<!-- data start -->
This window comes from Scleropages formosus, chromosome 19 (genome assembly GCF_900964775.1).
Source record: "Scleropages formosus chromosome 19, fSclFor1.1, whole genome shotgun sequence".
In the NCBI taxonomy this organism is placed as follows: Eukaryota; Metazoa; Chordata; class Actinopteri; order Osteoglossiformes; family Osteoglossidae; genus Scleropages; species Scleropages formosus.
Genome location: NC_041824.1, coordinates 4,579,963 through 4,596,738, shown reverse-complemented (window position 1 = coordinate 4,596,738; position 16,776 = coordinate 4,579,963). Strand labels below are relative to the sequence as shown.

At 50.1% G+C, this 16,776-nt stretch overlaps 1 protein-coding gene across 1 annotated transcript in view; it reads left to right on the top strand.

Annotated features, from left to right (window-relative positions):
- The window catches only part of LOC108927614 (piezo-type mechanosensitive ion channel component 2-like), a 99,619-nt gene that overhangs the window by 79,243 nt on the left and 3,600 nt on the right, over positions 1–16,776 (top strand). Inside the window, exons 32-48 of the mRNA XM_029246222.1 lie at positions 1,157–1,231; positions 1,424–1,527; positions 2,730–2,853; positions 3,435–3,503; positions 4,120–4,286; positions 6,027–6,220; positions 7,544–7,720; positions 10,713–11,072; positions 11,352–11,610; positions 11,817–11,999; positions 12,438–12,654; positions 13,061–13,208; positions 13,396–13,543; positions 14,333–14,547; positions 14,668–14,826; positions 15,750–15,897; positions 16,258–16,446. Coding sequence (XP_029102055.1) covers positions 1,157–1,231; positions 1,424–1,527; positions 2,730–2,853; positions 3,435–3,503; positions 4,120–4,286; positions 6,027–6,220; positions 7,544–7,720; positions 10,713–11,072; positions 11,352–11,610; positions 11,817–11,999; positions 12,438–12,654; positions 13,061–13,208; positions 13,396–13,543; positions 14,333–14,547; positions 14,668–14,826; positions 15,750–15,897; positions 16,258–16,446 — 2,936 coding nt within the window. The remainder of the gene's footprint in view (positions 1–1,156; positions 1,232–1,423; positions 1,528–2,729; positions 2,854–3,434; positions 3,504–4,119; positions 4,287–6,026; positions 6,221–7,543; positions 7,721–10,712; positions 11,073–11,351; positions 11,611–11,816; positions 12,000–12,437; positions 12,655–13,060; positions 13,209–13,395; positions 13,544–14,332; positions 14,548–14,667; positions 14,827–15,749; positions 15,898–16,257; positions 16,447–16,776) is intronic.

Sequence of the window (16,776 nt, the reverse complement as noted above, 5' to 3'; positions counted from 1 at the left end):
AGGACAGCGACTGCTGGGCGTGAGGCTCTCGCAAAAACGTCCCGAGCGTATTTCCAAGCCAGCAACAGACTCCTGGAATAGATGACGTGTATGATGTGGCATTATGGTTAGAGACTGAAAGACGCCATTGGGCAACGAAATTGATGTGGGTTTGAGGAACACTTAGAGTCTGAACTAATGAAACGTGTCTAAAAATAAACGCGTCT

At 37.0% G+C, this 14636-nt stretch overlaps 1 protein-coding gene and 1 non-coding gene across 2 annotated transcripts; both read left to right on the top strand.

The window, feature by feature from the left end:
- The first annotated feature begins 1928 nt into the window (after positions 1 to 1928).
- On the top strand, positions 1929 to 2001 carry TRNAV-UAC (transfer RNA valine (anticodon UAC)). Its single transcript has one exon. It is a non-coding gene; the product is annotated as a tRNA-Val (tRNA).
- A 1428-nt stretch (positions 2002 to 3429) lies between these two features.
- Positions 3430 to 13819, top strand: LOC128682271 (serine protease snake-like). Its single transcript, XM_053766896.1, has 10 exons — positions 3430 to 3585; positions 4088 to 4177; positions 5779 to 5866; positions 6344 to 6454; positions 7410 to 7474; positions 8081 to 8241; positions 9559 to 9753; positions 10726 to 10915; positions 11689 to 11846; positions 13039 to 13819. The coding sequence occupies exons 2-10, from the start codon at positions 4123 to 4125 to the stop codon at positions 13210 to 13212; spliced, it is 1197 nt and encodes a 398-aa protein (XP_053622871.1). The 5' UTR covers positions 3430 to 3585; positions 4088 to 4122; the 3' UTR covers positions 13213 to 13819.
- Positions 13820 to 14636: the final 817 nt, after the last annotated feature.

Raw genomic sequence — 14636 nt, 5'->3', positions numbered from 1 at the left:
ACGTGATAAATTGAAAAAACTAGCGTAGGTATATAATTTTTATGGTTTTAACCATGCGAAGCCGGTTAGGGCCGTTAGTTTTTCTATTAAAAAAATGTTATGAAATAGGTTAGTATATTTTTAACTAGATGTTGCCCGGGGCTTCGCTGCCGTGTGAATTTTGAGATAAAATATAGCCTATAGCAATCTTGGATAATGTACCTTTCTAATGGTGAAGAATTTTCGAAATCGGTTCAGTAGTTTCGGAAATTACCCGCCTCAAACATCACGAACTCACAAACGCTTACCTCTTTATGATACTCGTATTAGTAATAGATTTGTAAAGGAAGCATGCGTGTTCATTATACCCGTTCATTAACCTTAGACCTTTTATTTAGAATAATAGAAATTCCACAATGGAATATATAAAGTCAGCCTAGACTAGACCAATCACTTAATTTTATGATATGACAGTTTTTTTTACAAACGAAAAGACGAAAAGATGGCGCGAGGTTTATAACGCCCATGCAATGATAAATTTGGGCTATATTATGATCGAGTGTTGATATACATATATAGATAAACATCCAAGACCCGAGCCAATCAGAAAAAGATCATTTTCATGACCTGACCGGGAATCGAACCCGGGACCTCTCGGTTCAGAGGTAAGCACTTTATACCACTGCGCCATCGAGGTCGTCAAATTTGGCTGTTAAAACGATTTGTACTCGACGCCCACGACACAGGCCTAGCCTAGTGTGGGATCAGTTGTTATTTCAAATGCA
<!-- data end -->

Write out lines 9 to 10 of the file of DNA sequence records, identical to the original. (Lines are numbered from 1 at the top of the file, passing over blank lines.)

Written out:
AGGACAGCGACTGCTGGGCGTGAGGCTCTCGCAAAAACGTCCCGAGCGTATTTCCAAGCCAGCAACAGACTCCTGGAATAGATGACGTGTATGATGTGGCATTATGGTTAGAGACTGAAAGACGCCATTGGGCAACGAAATTGATGTGGGTTTGAGGAACACTTAGAGTCTGAACTAATGAAACGTGTCTAAAAATAAACGCGTCT

At 37.0% G+C, this 14636-nt stretch overlaps 1 protein-coding gene and 1 non-coding gene across 2 annotated transcripts; both read left to right on the top strand.